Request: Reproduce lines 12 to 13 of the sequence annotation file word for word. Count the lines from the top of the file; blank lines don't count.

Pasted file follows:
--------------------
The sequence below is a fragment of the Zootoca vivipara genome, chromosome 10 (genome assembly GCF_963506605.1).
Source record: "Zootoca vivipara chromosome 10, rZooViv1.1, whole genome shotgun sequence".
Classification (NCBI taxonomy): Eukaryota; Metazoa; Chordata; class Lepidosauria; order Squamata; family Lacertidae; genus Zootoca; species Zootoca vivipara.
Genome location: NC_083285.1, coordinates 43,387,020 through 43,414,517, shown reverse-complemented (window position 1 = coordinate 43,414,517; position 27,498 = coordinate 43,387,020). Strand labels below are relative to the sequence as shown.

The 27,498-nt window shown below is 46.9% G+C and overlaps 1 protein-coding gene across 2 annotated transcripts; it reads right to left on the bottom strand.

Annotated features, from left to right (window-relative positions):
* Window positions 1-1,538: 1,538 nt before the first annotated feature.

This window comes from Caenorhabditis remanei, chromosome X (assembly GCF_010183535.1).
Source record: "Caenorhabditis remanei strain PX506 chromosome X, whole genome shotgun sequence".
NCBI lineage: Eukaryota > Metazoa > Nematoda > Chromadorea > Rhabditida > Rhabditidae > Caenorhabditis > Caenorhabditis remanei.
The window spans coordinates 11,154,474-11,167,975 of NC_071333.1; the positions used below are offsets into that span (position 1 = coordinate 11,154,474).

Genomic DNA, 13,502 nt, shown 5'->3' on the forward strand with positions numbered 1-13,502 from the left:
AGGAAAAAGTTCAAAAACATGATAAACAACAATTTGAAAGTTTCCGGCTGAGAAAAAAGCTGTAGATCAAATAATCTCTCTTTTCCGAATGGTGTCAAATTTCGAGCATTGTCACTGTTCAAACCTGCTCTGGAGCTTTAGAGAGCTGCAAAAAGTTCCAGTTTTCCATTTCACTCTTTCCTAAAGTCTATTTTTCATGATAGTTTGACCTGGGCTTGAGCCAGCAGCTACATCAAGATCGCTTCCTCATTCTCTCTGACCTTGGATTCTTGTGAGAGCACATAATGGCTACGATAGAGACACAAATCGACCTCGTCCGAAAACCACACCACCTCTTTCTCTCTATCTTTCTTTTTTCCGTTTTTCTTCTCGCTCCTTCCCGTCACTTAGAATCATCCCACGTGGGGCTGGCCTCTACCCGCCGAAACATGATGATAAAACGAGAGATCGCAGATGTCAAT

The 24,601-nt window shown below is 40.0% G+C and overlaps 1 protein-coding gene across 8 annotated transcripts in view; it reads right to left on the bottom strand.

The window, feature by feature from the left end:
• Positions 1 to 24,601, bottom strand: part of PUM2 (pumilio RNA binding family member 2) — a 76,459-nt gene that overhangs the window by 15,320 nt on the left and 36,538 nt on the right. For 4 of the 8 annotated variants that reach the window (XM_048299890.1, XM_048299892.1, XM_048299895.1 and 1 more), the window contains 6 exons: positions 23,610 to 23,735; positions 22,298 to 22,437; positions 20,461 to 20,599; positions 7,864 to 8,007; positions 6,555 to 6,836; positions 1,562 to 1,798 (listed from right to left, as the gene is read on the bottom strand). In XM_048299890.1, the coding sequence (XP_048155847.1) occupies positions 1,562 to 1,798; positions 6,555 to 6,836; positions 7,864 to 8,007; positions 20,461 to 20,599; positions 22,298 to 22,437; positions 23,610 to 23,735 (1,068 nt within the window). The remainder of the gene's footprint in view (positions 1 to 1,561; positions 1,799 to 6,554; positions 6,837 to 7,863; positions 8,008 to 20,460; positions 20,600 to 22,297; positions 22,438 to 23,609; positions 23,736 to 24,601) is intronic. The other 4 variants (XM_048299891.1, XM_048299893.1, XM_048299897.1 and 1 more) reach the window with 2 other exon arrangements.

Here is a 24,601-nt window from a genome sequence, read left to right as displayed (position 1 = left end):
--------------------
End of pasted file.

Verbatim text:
Genomic DNA, 13,502 nt, shown 5'->3' on the forward strand with positions numbered 1-13,502 from the left:
AGGAAAAAGTTCAAAAACATGATAAACAACAATTTGAAAGTTTCCGGCTGAGAAAAAAGCTGTAGATCAAATAATCTCTCTTTTCCGAATGGTGTCAAATTTCGAGCATTGTCACTGTTCAAACCTGCTCTGGAGCTTTAGAGAGCTGCAAAAAGTTCCAGTTTTCCATTTCACTCTTTCCTAAAGTCTATTTTTCATGATAGTTTGACCTGGGCTTGAGCCAGCAGCTACATCAAGATCGCTTCCTCATTCTCTCTGACCTTGGATTCTTGTGAGAGCACATAATGGCTACGATAGAGACACAAATCGACCTCGTCCGAAAACCACACCACCTCTTTCTCTCTATCTTTCTTTTTTCCGTTTTTCTTCTCGCTCCTTCCCGTCACTTAGAATCATCCCACGTGGGGCTGGCCTCTACCCGCCGAAACATGATGATAAAACGAGAGATCGCAGATGTCAAT